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Tree Campus: Indian Plum

Tree Campus SCC is a multi-year and interdisciplinary college initiative to document, map, and celebrate the incredible diversity of trees planted on the campus. With over 200 species, Shoreline Community College is an arboreal paradise that deserves to b


Indian Plum

č̓əx̌ʷadac - S. Lushootseed

Oemleria cerasiformis (ROSACEAE)



PNW to S. Calif.



"Often the first deciduous native shrub to flower in late winter, Indian plum is an important early season nectar source for hummingbirds, moths and butterflies, native bees and other pollinator species...

Various small mammals plus foxes, coyotes, deer, bears, and many bird species consume the ‘plums’ and disperse the seed. For livestock, this species is considered unpalatable." [1]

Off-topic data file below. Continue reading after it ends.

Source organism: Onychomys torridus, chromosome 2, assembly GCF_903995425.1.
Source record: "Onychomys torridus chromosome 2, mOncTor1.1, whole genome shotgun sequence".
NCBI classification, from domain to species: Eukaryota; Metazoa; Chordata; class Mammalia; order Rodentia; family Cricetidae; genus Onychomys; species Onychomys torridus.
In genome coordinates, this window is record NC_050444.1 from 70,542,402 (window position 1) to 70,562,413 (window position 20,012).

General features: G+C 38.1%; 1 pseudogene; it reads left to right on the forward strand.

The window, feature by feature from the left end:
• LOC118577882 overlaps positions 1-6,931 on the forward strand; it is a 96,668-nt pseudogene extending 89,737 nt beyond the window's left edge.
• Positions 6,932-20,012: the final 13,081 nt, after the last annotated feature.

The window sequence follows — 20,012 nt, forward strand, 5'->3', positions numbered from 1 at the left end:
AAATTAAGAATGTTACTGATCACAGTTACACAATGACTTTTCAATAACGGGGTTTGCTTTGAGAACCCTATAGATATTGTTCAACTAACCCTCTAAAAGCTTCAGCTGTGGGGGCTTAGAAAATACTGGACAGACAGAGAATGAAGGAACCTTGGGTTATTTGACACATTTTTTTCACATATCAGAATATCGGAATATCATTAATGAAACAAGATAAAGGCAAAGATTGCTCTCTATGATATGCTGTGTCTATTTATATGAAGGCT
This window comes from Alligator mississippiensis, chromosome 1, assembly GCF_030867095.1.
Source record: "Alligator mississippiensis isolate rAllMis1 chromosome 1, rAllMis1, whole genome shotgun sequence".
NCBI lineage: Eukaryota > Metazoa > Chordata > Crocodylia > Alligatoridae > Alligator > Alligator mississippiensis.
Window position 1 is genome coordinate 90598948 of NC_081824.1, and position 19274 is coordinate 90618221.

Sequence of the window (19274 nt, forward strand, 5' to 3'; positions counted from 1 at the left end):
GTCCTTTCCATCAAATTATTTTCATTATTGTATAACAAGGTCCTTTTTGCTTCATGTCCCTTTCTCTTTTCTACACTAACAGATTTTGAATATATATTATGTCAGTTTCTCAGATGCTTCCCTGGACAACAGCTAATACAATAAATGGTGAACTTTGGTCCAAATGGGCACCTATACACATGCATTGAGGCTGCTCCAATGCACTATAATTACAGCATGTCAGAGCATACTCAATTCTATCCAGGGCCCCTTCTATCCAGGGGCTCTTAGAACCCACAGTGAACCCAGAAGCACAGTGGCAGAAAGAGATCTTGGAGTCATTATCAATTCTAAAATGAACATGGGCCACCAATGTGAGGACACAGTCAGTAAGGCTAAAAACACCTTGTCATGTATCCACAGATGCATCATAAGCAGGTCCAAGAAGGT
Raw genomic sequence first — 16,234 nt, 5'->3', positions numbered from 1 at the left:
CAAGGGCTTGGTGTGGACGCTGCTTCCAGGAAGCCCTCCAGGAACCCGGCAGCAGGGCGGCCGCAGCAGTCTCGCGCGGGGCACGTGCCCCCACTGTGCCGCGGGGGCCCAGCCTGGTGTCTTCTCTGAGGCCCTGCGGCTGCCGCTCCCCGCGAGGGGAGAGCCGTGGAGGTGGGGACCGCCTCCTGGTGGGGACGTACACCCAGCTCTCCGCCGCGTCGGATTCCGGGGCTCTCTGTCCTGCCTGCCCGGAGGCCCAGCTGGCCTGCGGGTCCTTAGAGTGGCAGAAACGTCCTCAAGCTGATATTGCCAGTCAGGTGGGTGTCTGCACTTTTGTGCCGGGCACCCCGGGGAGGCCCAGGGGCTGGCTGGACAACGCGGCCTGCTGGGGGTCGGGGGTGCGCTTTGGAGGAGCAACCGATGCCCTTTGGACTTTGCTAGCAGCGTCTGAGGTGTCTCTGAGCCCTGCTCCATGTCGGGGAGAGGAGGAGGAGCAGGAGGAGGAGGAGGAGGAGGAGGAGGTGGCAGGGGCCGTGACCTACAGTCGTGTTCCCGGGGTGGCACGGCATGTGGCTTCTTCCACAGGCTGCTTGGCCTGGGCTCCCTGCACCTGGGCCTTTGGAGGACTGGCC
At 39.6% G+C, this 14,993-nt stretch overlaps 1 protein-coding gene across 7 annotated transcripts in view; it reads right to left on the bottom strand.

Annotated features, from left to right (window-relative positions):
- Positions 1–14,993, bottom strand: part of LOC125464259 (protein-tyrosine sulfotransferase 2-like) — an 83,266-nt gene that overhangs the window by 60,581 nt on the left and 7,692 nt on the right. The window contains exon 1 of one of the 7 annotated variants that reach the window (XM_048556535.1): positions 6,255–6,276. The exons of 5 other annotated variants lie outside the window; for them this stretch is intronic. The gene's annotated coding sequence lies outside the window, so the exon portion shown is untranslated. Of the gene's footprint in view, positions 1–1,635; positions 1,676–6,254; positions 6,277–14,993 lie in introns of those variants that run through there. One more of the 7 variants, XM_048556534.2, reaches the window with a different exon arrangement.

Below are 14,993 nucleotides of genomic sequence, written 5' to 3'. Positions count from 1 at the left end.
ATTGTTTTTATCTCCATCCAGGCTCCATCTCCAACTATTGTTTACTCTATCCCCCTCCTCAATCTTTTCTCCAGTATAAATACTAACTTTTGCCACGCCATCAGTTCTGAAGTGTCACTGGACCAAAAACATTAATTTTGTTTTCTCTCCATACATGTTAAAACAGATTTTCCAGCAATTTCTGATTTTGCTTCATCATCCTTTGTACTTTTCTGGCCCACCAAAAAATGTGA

Equity: Cultural and Historical Significance

"Indian plum fruit is edible for humans but is often bitter, even when fully ripe. Native Americans ate the fruit fresh, dried, or cooked. The bark was used as a tuberculosis remedy and a mild laxative. Strips of bark were used to bind harpoon tips." [1]



"Indian plum is popular for Pacific Northwest restoration projects due to its ease of propagation, rapid growth, and wide tolerances for various shade and moisture regimes. The fibrous roots resist erosion. Clones that root more readily can be employed in restoration projects as live stakes or as rooted cuttings." [1]



[1] Gonzalves, D. and Darris, D. (2009). INDIAN PLUM Oemleria cerasiformis. USDA NCRS Plant Fact Sheet.

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